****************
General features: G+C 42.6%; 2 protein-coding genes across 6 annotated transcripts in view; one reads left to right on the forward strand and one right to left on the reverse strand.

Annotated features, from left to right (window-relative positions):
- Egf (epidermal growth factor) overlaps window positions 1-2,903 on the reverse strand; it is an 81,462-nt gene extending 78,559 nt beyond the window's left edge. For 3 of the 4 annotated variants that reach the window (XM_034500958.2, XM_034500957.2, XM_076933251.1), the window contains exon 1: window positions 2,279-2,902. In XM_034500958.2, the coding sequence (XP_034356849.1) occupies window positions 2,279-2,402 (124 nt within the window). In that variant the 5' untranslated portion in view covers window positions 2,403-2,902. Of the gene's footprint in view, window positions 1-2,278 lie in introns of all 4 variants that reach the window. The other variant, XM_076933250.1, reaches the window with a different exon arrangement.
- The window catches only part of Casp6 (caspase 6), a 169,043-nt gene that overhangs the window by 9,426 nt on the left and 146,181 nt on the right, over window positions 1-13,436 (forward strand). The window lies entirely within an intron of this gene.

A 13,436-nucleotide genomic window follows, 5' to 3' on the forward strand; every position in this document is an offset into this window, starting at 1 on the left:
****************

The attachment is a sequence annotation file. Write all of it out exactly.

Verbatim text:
General features: G+C 42.6%; 2 protein-coding genes across 6 annotated transcripts in view; one reads left to right on the forward strand and one right to left on the reverse strand.

Annotated features, from left to right (window-relative positions):
- Egf (epidermal growth factor) overlaps window positions 1-2,903 on the reverse strand; it is an 81,462-nt gene extending 78,559 nt beyond the window's left edge. For 3 of the 4 annotated variants that reach the window (XM_034500958.2, XM_034500957.2, XM_076933251.1), the window contains exon 1: window positions 2,279-2,902. In XM_034500958.2, the coding sequence (XP_034356849.1) occupies window positions 2,279-2,402 (124 nt within the window). In that variant the 5' untranslated portion in view covers window positions 2,403-2,902. Of the gene's footprint in view, window positions 1-2,278 lie in introns of all 4 variants that reach the window. The other variant, XM_076933250.1, reaches the window with a different exon arrangement.
- The window catches only part of Casp6 (caspase 6), a 169,043-nt gene that overhangs the window by 9,426 nt on the left and 146,181 nt on the right, over window positions 1-13,436 (forward strand). The window lies entirely within an intron of this gene.

A 13,436-nucleotide genomic window follows, 5' to 3' on the forward strand; every position in this document is an offset into this window, starting at 1 on the left: